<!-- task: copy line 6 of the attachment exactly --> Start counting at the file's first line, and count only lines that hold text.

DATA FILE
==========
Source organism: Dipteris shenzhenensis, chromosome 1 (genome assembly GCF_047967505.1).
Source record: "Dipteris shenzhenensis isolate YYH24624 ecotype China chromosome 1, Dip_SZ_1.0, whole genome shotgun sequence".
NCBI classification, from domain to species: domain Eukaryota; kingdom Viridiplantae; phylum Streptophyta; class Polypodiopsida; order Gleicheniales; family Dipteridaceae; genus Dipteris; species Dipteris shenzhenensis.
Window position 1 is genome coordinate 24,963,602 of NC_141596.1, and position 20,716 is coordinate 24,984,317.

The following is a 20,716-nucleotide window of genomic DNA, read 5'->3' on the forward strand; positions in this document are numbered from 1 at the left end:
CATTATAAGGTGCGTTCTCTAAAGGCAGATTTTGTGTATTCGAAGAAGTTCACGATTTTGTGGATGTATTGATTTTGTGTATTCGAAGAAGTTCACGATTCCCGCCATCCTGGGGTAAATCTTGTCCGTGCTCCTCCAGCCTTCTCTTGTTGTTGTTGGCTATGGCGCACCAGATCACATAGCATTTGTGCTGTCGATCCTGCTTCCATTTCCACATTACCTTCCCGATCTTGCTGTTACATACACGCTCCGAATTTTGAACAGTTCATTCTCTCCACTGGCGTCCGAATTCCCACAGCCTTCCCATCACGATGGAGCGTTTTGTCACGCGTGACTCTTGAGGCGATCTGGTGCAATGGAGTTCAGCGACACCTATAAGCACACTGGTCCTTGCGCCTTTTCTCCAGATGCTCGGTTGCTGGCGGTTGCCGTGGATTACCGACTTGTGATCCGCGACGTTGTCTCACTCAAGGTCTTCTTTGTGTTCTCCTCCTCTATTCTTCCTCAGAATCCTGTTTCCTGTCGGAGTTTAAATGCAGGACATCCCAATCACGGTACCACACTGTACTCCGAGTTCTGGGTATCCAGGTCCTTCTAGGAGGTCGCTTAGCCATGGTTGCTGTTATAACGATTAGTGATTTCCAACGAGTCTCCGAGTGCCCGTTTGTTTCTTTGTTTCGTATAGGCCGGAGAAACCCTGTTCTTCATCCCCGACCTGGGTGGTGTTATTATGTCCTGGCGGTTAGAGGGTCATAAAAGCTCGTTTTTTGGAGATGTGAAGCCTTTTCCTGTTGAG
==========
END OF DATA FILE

CATTATAAGGTGCGTTCTCTAAAGGCAGATTTTGTGTATTCGAAGAAGTTCACGATTTTGTGGATGTATTGATTTTGTGTATTCGAAGAAGTTCACGATTCCCGCCATCCTGGGGTAAATCTTGTCCGTGCTCCTCCAGCCTTCTCTTGTTGTTGTTGGCTATGGCGCACCAGATCACATAGCATTTGTGCTGTCGATCCTGCTTCCATTTCCACATTACCTTCCCGATCTTGCTGTTACATACACGCTCCGAATTTTGAACAGTTCATTCTCTCCACTGGCGTCCGAATTCCCACAGCCTTCCCATCACGATGGAGCGTTTTGTCACGCGTGACTCTTGAGGCGATCTGGTGCAATGGAGTTCAGCGACACCTATAAGCACACTGGTCCTTGCGCCTTTTCTCCAGATGCTCGGTTGCTGGCGGTTGCCGTGGATTACCGACTTGTGATCCGCGACGTTGTCTCACTCAAGGTCTTCTTTGTGTTCTCCTCCTCTATTCTTCCTCAGAATCCTGTTTCCTGTCGGAGTTTAAATGCAGGACATCCCAATCACGGTACCACACTGTACTCCGAGTTCTGGGTATCCAGGTCCTTCTAGGAGGTCGCTTAGCCATGGTTGCTGTTATAACGATTAGTGATTTCCAACGAGTCTCCGAGTGCCCGTTTGTTTCTTTGTTTCGTATAGGCCGGAGAAACCCTGTTCTTCATCCCCGACCTGGGTGGTGTTATTATGTCCTGGCGGTTAGAGGGTCATAAAAGCTCGTTTTTTGGAGATGTGAAGCCTTTTCCTGTTGAG